- I did cover PCC cars on the CA&E before and came to the conclusion that they would require overhead rather than third rail. They would lack the riding qualityMessage 1 of 106 , Apr 15, 2012View SourceI did cover PCC cars on the CA&E before and came to the conclusion that they would require overhead rather than third rail. They would lack the riding quality and at best a top speed of 40 mph based on the picture window Pullman cars on the Green Line in Boston. There were suburban PCC cars on the IT out of St. Louis and the Pacific Electric that were probably more suitable for the CA&E but not to downtown Chicago. Perhaps an add on order to the 2000 series which would have required high platforms at the stops with gauntlet tracks similar to Winnetka on theShore Line. The 2000 series had a top speed of 70 mph. They could have had better interiors and ride quality.Of course this is little more than a "what if" and nothing more
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On Apr 16, 2012, at 0:52, David Sadowski <dsadowski@...> wrote:
The idea is somewhat akin to how SEPTA bought some 6000s from the CTA in the 1980s and these were used for several years until new equipment could be purchased for the Norristown line. But in that case, the cars were, if anything, not quite wide enough, so they had to be adapted to fit existing platforms.
CA&E would have had the opposite problem. Some cars they might have been able to purchase may have been too wide.
Most likely, the largest number of second-hand streetcars in the 1950s were PCCs. I don't know to what extent they would have had the correct clearances.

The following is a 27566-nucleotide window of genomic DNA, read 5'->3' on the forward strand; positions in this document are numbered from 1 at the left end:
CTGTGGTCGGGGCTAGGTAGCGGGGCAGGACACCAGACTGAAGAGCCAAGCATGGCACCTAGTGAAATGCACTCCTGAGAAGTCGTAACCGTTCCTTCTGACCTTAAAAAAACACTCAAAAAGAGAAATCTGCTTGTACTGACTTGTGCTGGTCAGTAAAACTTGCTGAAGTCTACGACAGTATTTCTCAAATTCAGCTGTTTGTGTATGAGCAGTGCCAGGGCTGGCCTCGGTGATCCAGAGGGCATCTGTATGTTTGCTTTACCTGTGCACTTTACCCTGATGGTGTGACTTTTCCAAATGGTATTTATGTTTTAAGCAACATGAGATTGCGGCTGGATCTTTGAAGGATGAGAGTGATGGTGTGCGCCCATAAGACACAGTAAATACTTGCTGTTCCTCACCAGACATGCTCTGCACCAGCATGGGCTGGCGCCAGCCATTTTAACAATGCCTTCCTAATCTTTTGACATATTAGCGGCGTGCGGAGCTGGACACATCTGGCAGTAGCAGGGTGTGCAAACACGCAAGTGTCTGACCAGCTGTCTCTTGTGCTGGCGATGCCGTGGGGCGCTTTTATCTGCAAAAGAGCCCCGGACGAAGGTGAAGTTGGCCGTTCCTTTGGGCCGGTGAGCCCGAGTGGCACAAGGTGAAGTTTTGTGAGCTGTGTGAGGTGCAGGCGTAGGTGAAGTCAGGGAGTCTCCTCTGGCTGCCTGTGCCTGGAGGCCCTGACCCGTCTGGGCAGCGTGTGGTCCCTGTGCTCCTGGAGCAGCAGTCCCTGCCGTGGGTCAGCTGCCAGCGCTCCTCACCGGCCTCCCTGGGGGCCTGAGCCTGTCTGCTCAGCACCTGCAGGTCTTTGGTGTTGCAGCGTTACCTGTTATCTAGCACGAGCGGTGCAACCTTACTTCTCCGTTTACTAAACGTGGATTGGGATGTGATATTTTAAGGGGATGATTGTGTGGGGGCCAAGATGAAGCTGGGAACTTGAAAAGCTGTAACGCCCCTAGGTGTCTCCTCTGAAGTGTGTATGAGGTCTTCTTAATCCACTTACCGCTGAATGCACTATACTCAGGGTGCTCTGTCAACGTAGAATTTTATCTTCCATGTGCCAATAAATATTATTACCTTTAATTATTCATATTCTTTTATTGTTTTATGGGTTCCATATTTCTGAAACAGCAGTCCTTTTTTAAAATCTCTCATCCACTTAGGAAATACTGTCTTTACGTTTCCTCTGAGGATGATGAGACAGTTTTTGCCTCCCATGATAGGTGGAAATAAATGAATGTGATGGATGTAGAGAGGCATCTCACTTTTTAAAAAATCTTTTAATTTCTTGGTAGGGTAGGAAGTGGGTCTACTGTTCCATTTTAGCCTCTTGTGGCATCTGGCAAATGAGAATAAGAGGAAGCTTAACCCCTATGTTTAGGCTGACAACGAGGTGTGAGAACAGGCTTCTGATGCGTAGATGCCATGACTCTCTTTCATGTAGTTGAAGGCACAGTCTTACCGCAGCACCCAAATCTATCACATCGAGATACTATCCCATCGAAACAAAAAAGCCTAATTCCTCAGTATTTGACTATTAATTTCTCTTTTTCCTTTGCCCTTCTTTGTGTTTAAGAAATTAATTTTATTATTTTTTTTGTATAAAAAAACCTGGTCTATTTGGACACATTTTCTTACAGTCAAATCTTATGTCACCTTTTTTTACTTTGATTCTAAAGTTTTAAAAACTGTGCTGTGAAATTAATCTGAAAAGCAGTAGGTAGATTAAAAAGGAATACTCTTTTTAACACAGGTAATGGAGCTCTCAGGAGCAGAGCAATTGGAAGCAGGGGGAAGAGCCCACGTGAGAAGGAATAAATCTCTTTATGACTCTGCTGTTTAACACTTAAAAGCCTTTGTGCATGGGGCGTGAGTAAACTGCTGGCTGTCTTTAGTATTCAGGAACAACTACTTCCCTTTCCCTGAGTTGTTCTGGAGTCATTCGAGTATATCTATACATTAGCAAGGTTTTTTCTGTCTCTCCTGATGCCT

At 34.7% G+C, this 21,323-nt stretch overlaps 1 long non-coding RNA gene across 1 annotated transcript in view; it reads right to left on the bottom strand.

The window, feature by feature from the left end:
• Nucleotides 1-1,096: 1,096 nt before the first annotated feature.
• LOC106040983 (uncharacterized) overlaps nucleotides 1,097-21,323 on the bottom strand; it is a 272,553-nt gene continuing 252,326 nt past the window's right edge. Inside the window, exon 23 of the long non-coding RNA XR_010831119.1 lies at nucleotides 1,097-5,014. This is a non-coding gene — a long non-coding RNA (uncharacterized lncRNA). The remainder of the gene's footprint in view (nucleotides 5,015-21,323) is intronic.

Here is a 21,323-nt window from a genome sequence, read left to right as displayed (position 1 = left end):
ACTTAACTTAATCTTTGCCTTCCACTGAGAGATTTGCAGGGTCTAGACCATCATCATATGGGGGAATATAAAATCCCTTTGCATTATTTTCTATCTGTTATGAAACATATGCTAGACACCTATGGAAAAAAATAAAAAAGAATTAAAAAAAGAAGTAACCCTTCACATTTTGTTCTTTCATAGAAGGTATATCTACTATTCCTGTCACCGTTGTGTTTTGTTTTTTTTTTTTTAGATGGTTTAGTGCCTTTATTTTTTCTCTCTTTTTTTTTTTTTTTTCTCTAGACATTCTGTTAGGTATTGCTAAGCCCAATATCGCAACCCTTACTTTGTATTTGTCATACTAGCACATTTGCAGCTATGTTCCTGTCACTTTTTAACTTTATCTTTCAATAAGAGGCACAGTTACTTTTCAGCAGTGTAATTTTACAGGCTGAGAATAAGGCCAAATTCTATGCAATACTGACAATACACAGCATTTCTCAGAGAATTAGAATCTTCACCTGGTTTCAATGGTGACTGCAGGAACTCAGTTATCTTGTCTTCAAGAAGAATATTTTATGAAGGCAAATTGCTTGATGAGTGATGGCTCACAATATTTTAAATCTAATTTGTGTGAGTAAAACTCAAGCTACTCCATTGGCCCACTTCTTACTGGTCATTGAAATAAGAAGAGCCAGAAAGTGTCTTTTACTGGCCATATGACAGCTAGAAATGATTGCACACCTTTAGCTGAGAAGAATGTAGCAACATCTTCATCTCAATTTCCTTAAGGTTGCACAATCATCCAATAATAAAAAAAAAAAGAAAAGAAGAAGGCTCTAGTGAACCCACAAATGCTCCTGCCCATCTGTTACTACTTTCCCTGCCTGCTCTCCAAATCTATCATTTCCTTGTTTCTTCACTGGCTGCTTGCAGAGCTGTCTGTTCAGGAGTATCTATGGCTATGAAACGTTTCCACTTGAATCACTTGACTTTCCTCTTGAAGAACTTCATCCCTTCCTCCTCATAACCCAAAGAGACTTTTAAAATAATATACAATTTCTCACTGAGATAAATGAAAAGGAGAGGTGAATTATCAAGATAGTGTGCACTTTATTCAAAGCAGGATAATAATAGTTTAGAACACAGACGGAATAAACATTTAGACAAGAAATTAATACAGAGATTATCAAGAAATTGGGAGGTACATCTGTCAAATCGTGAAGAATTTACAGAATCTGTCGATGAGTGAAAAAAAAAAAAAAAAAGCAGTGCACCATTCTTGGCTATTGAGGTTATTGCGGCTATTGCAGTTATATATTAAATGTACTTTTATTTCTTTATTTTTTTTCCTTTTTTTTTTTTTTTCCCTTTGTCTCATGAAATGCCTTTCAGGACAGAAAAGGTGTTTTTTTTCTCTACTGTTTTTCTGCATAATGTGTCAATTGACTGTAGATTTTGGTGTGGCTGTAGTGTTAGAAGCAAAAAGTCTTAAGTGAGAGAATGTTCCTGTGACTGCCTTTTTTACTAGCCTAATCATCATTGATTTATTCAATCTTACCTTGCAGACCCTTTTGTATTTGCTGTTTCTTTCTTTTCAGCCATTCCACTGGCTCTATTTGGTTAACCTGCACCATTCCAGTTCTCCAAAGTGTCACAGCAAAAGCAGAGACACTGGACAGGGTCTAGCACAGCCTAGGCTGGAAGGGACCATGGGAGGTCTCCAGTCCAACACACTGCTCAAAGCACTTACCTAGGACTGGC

Of course, trains that used trolley poles could have been adapted to use third rail. In some cases, trains that had low-level boarding could be adapted for high platforms.
I'm sure someone will bring up riding quality. But there were definitely PCCs that were used in Interurban service.
For CA&E, there would have been two considerations... trains that could operate downtown over the CTA system, and trains that could only go so far as Des Plaines. And I do recall that some CA&E platforms had platform extensions that could be flipped to allow freight to pass.
- Um, in real life Eddie Haskell became an LA cop who was shot several times in the line of duty, and Wally is an artist who had someting on display in theMessage 106 of 106 , Apr 29, 2012View Source
Um, in real life Eddie Haskell became an LA cop who was shot several times in the line of duty, and Wally is an artist who had someting on display in the Louvre in Paris. Real life is always more interesting than what some people imagine.